House bill calls for file-sharing security
- By William Jackson
- Oct 10, 2003
Rep Tom Davis
Henrik G. de Gyor
The House Government Reform Committee last month gave overnight approval to a bill requiring agencies to safeguard their systems against peer-to-peer networking abuse.
Peer-to-peer networking lets users share files via common software, in effect turning each computer into a server.
'File-sharing technology is not inherently bad, and it may turn out to have a variety of beneficial applications,' although there are risks associated, committee chairman and co-sponsor Rep. Tom Davis (R-Va.) said.
Rep. Henry A. Waxman (D-Calif.) introduced HR 3159, the Government Network Security Act, on Sept. 24. Davis' committee approved it the next day.
Within six months of enactment, the bill would require each agency to implement a policy, a plan and training to protect its systems from file-sharing misuse. The comptroller general would have to report the results to the House and Senate within 18 months of enactment.
Peer-to-peer sharing faces various legal threats for its use in unauthorized distribution of copyrighted music, but the technology can be used to access and distribute any digital materials. The bill focuses on stopping the potential exposure of sensitive and classified government information.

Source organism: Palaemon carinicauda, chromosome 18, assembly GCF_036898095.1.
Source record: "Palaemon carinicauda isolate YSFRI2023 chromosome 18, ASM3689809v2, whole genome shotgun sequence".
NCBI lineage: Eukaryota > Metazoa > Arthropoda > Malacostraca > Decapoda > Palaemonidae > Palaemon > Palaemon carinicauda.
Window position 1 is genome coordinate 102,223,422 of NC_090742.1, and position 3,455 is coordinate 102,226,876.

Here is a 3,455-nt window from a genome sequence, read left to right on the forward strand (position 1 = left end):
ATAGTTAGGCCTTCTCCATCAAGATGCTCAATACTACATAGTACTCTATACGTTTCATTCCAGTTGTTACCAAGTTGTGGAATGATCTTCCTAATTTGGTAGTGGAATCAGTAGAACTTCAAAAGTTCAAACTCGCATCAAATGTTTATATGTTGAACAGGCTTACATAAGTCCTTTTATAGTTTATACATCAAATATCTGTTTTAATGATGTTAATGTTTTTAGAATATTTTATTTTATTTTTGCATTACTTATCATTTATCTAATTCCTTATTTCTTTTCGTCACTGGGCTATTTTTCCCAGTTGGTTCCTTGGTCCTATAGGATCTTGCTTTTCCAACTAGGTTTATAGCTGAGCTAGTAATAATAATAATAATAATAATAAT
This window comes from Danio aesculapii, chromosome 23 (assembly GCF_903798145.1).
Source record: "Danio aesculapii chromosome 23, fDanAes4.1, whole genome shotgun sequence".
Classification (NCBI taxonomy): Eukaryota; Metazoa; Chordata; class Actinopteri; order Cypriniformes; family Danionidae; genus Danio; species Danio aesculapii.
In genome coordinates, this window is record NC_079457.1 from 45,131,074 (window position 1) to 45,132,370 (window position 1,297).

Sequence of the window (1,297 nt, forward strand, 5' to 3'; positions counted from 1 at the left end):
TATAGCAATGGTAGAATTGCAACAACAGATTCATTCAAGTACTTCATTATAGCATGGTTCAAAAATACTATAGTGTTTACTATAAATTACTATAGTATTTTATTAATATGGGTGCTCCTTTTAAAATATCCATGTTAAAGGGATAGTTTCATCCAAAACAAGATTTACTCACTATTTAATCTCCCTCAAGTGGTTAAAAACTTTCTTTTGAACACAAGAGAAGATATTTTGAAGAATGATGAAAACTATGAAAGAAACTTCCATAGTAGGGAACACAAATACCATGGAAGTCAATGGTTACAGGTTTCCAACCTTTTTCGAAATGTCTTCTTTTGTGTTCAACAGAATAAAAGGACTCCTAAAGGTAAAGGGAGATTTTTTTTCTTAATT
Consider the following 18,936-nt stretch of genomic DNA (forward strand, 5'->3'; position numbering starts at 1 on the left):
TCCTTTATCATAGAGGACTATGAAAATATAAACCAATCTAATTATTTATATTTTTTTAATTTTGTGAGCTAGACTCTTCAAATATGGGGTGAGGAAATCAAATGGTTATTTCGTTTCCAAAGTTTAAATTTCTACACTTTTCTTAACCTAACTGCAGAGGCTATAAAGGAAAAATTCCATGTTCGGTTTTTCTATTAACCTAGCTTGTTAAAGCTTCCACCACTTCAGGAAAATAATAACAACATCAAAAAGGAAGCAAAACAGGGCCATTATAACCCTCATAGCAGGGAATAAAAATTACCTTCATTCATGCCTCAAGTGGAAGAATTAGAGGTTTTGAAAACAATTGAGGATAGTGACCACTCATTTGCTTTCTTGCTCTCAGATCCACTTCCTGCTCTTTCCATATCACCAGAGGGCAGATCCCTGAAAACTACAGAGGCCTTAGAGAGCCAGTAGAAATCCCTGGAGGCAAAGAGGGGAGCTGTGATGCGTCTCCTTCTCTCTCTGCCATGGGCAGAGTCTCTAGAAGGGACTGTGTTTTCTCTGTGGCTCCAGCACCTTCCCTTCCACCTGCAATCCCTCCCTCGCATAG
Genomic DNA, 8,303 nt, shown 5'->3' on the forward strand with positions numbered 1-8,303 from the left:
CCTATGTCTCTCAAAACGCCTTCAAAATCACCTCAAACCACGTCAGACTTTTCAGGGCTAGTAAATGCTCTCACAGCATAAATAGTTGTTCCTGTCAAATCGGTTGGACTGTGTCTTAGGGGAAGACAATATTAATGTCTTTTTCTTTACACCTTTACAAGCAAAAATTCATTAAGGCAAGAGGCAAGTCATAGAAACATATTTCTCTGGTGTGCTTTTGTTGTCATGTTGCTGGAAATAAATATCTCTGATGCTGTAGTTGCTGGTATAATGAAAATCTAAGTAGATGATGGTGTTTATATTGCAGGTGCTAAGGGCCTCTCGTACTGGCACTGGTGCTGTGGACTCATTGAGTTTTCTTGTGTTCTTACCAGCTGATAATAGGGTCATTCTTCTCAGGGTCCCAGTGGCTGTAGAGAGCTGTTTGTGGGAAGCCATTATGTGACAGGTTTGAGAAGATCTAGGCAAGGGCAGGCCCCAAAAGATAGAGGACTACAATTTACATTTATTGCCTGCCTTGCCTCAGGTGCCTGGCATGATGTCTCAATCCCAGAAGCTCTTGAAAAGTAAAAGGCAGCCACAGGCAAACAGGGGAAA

The committee held hearings on peer-to-peer networking in April and May. At one session, committee staff reported accessing tax and medical records and other sensitive information on government computers via file sharing.
House and Senate committees have made their own plans to combat online security risks, committee spokesman David Marin said.
The plans include 'everything from better technology, such as firewalls, to education and training,' Marin said. 'Each committee has forged its own rules, from outright prohibition to enlightened use.'
The purpose of the Davis-Waxman bill is not to outlaw peer-to-peer file sharing but control its use within government.
'Innovations in peer-to-peer technology for government applications can be pursued on intragovernmental networks that do not pose risks to network security,' it said.
William Jackson is a Maryland-based freelance writer.